From an impressive sisterhood of YA writers comes an edge-of-your-seat anthology of historical fiction and fantasy featuring a diverse array of daring heroines.
Criss-cross America — on dogsleds and ships, stagecoaches and trains — from pirate ships off the coast of the Carolinas to the peace, love, and protests of 1960s Chicago. Join fifteen of today’s most talented writers of young adult literature on a thrill ride through history with American girls charting their own course. They are monsters and mediums, bodyguards and barkeeps, screenwriters and schoolteachers, heiresses and hobos. They’re making their own way in often-hostile lands, using every weapon in their arsenals, facing down murderers and marriage proposals. And they all have a story to tell.
With stories by:
J. Anderson Coats
Y. S. Lee
I was excited about this one to say the east, I mean look at that title and cover and little descriptive blurb “15 stories of belles, bank robbers, and other badass girls”. That has to be awesome, right?
Well, not so much.
To be honest, I almost stopped reading the collection after the first three or four stories. They weren’t really that bad ass, more lame ass and a little poorly written.
Le sigh. Luckily, I kept on and there were some good ones amongst the muck. Reviewing short story collection is always a difficult thing to do, because if I do a thorough review every story the review becomes a bit of an omnibus. On the other hand if I just review it as a whole it sort of falls flat. What I’m going to do here is review the best and the worst stories in the collection and the ones that were so so. If you want to know more about one of the stories leave a comment after the review and I’ll do my best to get back to you (wait, that was basically blogger voice mail).
- The Red Raven Ball (Caroline Tung Richmond): This one was fun and could be continued on. I really want some more YA set in the Civil War era. There is a lot to explore in said era, and I liked that Richmond dealt with Lady Spies.
- Pearls (Beth Revis): Oddly enough, I liked this one. Which surprises me because I haven’t exactly been a huge fan of the author’s previous work. I don’t even think I finished her sci fi series.
- Gold in the Roots of the Grass (Marissa Meyer): It’s by Marissa Meyer it has to be golden, right? Actually what made me love this one was the fact that Meyer was able to write outside of her Lunar Chronicles series. I love the set up for this one and it has the tiniest shades of The Mediator which is always a good thing.
- Bonnie and Clyde (Saudra Mitchell): Maybe my favorite in the entire book. Very engaging and I would very much like to see something like this developed into a larger story.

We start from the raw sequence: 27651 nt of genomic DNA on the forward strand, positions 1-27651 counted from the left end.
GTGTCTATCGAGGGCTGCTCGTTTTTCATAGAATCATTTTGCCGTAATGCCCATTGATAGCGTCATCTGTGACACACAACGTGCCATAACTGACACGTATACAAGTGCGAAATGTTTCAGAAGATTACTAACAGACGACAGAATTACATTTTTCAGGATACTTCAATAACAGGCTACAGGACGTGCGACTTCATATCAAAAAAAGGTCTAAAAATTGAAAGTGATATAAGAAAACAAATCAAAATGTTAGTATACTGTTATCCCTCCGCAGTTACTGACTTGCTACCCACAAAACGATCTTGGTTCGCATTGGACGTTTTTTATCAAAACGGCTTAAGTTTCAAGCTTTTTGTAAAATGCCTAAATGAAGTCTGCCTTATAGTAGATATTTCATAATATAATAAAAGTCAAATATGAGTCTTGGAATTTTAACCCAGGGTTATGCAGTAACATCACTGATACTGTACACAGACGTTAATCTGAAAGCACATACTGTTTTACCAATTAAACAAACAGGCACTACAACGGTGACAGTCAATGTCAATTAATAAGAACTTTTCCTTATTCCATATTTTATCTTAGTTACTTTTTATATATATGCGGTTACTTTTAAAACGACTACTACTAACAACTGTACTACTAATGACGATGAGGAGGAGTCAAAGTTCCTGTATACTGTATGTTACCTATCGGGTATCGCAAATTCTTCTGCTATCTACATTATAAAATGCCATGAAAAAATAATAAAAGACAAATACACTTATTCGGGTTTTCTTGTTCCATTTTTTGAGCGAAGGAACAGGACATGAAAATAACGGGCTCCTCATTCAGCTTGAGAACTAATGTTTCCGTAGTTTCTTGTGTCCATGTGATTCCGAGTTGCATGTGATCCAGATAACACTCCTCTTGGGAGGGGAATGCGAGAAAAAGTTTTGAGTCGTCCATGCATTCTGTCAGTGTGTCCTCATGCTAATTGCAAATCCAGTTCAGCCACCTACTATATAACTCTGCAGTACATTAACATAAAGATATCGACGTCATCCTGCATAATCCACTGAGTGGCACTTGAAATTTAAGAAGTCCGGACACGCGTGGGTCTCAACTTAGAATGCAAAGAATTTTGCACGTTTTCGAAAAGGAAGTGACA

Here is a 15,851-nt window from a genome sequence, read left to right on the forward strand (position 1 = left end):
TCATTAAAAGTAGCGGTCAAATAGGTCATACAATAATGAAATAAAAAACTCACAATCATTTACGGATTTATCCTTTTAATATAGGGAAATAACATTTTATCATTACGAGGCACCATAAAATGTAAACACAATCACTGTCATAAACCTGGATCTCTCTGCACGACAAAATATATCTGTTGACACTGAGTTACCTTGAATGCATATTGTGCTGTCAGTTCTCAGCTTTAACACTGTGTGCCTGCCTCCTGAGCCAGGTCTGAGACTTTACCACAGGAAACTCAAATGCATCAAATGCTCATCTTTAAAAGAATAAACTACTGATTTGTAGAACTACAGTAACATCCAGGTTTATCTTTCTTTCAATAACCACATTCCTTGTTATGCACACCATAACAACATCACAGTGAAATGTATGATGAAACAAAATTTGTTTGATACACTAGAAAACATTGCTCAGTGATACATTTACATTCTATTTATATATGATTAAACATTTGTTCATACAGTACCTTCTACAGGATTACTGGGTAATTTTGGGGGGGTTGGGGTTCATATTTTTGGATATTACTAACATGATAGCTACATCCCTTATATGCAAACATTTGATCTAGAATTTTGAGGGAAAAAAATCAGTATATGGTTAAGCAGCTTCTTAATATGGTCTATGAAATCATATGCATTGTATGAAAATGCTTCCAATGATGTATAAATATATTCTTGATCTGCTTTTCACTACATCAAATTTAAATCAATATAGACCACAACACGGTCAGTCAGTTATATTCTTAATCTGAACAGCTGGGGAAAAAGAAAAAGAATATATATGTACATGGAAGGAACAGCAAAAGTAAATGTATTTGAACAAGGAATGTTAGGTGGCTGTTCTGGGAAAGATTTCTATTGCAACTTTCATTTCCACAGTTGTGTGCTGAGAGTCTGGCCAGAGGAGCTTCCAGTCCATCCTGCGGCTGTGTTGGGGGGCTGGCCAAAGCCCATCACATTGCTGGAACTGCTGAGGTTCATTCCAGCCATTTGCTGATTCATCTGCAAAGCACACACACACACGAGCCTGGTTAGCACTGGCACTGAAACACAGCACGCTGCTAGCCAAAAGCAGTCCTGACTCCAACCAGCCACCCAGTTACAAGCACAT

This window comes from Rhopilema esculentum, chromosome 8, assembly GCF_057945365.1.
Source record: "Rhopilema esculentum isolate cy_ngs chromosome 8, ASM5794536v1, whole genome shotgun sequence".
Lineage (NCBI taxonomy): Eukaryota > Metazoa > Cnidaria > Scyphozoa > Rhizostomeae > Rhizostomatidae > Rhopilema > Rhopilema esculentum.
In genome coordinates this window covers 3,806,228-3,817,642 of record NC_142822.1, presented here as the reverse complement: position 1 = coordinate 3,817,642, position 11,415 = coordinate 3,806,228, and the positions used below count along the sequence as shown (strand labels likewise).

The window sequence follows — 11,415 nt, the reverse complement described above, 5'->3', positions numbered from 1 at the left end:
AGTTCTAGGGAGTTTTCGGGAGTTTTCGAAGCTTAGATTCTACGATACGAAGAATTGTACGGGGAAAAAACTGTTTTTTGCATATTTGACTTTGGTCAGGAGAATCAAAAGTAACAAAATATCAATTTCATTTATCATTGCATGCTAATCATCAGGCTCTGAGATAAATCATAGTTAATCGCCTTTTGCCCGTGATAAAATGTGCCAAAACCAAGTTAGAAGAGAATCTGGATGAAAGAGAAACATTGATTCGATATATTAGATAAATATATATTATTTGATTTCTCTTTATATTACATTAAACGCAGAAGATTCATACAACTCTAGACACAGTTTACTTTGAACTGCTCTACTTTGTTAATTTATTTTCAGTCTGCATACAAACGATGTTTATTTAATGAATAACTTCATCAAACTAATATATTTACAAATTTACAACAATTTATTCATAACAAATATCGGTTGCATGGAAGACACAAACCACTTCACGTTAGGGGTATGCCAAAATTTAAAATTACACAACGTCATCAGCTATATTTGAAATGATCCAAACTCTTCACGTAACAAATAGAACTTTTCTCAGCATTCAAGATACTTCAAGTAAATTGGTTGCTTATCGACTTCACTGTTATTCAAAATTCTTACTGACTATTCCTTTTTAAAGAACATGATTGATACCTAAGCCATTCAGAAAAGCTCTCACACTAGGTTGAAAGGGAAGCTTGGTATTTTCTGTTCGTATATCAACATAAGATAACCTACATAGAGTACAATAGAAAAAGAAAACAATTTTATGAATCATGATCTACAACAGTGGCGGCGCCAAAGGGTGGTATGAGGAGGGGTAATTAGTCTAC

- City of Angels (Lidsay Smith): I liked the light Casabanca connection. The story was easy enough to follow and the relationship was realistic with the page count and the constraints of the time period.
- Mother Carey’s Table (J Anderson Coats): It was interesting enough, but confusing and what disappointed me the most about this one was that it barely touched the surface in what could’ve been an interesting story.
- The Journey (Marie Lu): Boring. Then again, I wasn’t exactly a fan of Alaska survival stories.
- El Destinos (Leslye Walton): Confusing as hell. I know that the writer was trying to use magical realism or whatever, but it just didn’t work for me.
- High Stakes (Andrea Cramer): This one was just a headache. A lot of it doesn’t make sense and unlike other authors who employed paranormal elements quite effortlessly with the page count they were given this one just has random vampires, jinn, and random anything else that was popular in 2006.
- The Legendary Garrett Girls (YS Lee) This one wasn’t bad and it might be more interesting to me upon reread but I was just sort of blah about it.
- The Color of the Sky (Elizabeth Wein): This one read like a textbook to me. The premises looked so exciting, but blah.
- Hard Times (Katherine Longshore): This one wasn’t bad it was just that nothing happened. The character development was decent though and I liked the character interactions.
- Pulse of the Panthers (Kekla Magoon): This one just seemed like there was a fictional character witnessing history and I really didn’t pay attention.
- The Whole World is Watching (Robin Talley): The pacing was ridiculous. Had this been a full novel, it might’ve worked better. As it was though, eh.
Overall the collection squeaks by with a C+ from me. There were some stories I really liked and then there were some stories I really did not like.